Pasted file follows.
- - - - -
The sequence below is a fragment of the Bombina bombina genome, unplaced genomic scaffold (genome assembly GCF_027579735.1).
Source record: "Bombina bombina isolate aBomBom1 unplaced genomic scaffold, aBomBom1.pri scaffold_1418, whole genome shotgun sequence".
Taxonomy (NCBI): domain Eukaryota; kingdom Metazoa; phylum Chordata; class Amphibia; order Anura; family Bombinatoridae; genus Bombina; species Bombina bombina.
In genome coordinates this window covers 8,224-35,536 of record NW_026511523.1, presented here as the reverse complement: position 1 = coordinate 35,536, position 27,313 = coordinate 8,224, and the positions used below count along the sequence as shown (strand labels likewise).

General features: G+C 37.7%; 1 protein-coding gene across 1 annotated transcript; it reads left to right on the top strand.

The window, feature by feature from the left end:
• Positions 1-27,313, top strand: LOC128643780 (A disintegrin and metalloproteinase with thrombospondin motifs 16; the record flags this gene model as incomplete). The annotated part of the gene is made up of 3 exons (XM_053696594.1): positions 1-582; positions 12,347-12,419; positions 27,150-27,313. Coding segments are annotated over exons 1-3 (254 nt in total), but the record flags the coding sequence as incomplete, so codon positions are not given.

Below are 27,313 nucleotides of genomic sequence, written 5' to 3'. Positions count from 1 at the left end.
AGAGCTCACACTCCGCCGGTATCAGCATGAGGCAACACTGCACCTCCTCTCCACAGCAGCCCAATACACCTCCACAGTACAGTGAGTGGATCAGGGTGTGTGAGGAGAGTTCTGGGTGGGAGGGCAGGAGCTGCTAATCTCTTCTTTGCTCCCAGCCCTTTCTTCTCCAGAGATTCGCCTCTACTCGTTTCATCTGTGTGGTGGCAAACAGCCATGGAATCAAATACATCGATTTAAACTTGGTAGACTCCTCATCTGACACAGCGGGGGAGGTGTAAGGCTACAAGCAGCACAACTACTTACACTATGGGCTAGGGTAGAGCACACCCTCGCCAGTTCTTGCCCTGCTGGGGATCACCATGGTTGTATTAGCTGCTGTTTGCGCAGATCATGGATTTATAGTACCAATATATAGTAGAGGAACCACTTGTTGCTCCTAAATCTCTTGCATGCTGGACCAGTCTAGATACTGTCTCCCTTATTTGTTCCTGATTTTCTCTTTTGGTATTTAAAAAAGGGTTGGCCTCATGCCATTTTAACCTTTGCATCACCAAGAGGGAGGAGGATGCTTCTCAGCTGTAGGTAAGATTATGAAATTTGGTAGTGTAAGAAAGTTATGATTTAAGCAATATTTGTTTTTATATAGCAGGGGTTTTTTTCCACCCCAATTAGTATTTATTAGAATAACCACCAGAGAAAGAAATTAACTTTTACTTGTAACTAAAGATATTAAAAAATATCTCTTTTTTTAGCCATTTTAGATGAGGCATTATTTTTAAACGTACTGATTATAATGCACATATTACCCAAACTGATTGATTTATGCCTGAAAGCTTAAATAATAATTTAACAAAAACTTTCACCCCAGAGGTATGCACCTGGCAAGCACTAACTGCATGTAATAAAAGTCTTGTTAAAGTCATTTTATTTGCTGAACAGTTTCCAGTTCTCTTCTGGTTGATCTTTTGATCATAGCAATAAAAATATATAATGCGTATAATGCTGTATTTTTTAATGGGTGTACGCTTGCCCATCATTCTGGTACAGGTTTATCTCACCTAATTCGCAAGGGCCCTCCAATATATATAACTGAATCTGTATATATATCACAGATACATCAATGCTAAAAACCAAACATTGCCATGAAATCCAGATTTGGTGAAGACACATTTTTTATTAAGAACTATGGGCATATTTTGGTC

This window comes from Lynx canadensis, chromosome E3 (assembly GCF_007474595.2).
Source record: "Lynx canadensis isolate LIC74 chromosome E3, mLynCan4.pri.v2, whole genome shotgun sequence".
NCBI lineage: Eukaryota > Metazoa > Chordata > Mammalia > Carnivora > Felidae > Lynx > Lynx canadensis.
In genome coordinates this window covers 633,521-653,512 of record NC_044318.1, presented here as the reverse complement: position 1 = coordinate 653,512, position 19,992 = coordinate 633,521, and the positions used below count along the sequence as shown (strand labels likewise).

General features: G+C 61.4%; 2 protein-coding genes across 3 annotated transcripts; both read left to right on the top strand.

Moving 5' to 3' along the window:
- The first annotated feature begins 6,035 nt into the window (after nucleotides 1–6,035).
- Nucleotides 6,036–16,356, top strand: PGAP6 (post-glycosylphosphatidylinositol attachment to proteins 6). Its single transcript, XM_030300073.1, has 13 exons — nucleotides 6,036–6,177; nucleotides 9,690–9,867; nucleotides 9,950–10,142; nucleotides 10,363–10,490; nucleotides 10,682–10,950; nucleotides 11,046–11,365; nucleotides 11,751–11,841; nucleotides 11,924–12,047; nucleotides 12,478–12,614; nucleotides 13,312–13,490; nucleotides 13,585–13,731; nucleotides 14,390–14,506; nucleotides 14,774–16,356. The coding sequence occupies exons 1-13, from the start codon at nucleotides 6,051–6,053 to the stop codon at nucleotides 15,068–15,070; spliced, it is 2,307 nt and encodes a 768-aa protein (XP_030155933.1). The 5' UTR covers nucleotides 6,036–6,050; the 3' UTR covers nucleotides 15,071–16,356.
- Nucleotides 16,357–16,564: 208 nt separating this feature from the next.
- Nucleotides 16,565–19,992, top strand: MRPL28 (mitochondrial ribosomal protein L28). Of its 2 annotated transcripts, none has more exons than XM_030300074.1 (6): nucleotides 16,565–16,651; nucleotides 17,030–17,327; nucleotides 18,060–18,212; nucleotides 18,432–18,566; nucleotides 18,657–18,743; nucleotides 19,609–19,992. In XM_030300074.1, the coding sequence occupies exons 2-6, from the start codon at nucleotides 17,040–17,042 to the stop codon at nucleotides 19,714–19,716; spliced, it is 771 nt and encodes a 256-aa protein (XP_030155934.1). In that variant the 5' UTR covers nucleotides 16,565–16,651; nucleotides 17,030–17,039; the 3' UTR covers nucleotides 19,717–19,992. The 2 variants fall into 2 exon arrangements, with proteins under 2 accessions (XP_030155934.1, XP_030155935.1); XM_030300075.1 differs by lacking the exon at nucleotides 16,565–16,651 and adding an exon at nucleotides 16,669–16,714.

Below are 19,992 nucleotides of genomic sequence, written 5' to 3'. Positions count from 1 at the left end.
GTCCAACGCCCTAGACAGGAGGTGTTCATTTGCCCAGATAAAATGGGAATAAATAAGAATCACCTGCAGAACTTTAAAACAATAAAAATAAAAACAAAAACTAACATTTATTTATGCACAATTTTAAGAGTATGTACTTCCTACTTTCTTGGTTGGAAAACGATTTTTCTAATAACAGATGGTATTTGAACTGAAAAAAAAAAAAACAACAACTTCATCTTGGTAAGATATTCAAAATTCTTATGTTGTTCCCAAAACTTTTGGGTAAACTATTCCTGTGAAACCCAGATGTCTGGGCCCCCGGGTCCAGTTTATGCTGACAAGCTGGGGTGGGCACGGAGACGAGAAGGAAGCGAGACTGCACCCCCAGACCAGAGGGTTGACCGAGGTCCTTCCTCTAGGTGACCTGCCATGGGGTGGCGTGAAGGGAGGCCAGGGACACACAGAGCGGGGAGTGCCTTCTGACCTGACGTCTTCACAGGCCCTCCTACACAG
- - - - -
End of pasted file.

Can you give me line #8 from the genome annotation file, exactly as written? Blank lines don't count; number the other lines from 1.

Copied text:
Below are 27,313 nucleotides of genomic sequence, written 5' to 3'. Positions count from 1 at the left end.